Jacob Summerlin came home to Bartow Friday spreading his folksy business savvy and, above all, his love for cows and the city.
Summerlin appeared in the guise of Pinellas County actor Brian Shea, who showed a packed 1908 courtroom in the Polk History Center a side of the founding father they had not seen nor heard before.
Shea’s performance was presented by the Florida Humanities Council and the Polk History Center as part of the Council’s annual gathering for a select group of 31 Florida school history teachers and those who braved a rainy Friday night to take a trip into the past through Summerlin’s recollections.
Summerlin, according to Shea’s re-enactment, “likes cows and loves calves even more.” Summerlin, a self-made cattle baron whose herds once roamed some 80 square miles of Central Florida, was instrumental in founding both Orlando as Orange County’s seat of government and Polk’s government center.
“Cows are in my blood,” Summerlin/Shea told the full house. “They are in my nature, in my soul,” and he used his cattle ranching earnings to endow Orlando with a county courthouse and Bartow with the Summerlin Institute, one of its first and finest schools during the 19th century.
Called the ‘King of the Crackers,’ Summerlin was reportedly the “first white child born after Florida was ceded to the U.S. from Spain” and claimed “near Lake City” as his birthplace. Born into relative poverty, he owned his own cattle by age 16 and in the next several decades parlayed that into a fortune by raising cattle and selling and shipping them to off-shore markets in the Caribbean.
Boasting only a Ph.D. in survival, Summerlin turned his savvy to other pursuits, said Shea as he performed as Summerlin, and owned a grand hotel in Orlando and other smaller boarding houses that stretched from Orlando south to what was once Punta Rassa, near Fort Myers.
“I was obsessed with cattle,” Summerlin/Shea said. “I wanted more and more cattle. And, I got them.”
The resurrected Summerlin, clad in a homely costume of collarless shirt, vest and rumpled trousers topped by a well-worn cowboyesque hat, recounted that his life, while fruitful monetarily, wasn’t all rosy. He told of an attempt on his life by one of his cattle-baron rivals, allegedly Baron Collier where he and a number of his guests at his Punta Rassa boarding house were poisoned. He spent almost a month hospitalized and went so far as to offer an astronomical $50,000 reward for proof against his poisoner.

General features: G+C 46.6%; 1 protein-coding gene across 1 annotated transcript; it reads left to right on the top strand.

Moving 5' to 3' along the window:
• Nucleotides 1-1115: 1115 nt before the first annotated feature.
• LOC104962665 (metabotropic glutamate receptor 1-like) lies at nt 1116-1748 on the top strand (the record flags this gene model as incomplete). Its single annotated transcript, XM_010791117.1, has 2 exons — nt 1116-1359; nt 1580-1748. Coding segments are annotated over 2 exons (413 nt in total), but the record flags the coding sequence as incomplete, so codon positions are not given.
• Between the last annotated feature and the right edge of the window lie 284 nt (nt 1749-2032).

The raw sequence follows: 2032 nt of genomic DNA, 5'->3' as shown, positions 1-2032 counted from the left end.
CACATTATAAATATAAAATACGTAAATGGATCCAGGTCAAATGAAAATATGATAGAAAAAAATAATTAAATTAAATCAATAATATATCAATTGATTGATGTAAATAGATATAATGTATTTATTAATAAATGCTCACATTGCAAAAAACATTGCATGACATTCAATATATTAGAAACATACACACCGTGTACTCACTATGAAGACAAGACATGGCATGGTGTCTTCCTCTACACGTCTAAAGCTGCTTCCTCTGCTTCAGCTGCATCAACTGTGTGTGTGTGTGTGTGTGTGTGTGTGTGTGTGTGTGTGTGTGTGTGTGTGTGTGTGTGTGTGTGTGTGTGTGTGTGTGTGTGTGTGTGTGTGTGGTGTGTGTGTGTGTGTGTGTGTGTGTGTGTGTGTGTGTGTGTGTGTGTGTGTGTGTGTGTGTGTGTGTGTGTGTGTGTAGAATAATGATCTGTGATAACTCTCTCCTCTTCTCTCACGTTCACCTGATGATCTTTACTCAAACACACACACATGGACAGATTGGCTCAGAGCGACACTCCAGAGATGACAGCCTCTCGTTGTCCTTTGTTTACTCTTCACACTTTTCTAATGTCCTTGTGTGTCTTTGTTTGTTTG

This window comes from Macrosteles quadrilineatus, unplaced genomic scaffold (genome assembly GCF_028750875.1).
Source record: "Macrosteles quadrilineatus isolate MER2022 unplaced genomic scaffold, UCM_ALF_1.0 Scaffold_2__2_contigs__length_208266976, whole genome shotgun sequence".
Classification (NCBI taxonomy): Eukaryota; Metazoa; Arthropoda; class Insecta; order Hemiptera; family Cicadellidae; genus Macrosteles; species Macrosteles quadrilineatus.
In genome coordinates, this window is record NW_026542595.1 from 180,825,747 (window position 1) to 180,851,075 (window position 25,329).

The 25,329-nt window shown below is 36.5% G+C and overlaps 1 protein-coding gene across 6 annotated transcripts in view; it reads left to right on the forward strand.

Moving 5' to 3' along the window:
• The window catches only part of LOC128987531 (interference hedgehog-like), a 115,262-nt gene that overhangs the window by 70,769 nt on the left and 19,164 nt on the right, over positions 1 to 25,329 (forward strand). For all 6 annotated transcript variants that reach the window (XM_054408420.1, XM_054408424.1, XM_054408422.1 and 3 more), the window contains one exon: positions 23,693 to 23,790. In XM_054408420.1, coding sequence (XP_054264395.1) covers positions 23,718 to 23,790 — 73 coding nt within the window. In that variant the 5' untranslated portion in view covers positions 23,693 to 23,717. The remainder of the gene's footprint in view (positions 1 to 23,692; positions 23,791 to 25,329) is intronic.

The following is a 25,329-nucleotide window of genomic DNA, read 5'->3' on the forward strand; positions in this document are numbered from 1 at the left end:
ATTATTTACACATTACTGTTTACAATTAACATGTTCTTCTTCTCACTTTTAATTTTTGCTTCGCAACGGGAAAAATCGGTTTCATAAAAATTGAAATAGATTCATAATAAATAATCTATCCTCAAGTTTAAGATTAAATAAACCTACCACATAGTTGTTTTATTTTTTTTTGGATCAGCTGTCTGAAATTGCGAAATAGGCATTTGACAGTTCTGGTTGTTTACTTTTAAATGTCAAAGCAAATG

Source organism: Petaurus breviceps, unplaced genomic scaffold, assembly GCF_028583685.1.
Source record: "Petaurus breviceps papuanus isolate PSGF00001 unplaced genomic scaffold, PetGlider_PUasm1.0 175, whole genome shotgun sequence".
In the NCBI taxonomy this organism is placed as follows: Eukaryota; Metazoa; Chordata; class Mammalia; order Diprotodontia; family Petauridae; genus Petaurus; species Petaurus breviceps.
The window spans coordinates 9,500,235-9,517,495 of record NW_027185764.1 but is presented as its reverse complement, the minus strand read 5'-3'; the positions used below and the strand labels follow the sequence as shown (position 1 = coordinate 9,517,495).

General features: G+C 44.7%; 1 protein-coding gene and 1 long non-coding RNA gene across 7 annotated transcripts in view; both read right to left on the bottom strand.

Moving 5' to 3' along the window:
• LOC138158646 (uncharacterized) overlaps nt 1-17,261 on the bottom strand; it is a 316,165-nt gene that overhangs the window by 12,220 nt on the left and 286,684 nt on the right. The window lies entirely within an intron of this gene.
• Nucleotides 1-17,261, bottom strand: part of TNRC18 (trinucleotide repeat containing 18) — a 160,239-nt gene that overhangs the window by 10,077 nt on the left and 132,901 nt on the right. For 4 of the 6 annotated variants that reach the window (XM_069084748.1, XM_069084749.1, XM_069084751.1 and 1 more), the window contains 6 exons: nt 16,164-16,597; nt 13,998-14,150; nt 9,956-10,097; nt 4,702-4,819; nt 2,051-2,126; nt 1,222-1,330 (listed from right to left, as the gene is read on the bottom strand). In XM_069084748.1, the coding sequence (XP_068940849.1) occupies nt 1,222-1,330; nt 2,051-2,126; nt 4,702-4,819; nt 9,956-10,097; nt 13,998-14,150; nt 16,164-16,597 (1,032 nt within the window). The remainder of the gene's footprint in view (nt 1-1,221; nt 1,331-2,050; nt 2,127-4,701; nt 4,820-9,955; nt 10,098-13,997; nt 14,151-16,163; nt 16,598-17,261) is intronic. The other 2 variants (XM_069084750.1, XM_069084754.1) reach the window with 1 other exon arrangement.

“I spent 20 days in a hospital bed after that, but it affected me the rest of my life,” he recalled leaning slightly on a weathered cane. “I know it was Collier,” he said. “I was the top man on the pole and he wanted to be.”
Summerlin/Shea also told of his “Waldorf Astoria of the South,” the Summerlin Hotel in Orlando.
“It was really pretty and really nice, but way more than an old cattle man like me needed,” he said.
The late-in-his-life Summerlin also recounted tales of his Civil War involvement where his cattle ships ran the Union blockades to supply both the Confederate Army and its Caribbean supporters. He also told how he set aside 200 cows for Confederate widows and orphans and had them branded W and O so there could be no mistaking their purpose.
“War wasn’t good for business or for our families,” he said, “but we got by.”
Summerlin had a “special place in my heart for Bartow,” he told the history buffs.
“I had 170 acres here and built a home here that housed five generations of Summerlins. I also donated acres of land to the city and to provide churches. But, I’m happiest about the school I provided for the children. Education could give them the tools for their future.”
He also recalled he was asked to make a speech at the dedication of the Summerlin Institute.
“I just told them I was glad to be there for the children and for Florida.”
Shea’s performance was one segment of the Humanities Council’s three-character dramatic presentation called “Dreamers and Schemers.” He has portrayed Summerlin across the state in schools or other historical group gatherings for a year, and remains under an open-ended contract to continue, he said.
“It took me about six months of research to get into the character,” Shea said. “He was a very complex character and is extremely interesting to portray.”
Shea said he opted to depict Summerlin in his later years, so he could include more of the famous founder’s history in the portrayal.
“It is a challenge to portray such a man out of context or time,” Shea explains. “But he was such a fascinating man.”
He added he had performed much of his research in Bartow while preparing for his continuing role.
Shea, a USF theater graduate also performs professionally in various theaters in Tampa and St. Petersburg when not slipping into his Summerlin persona.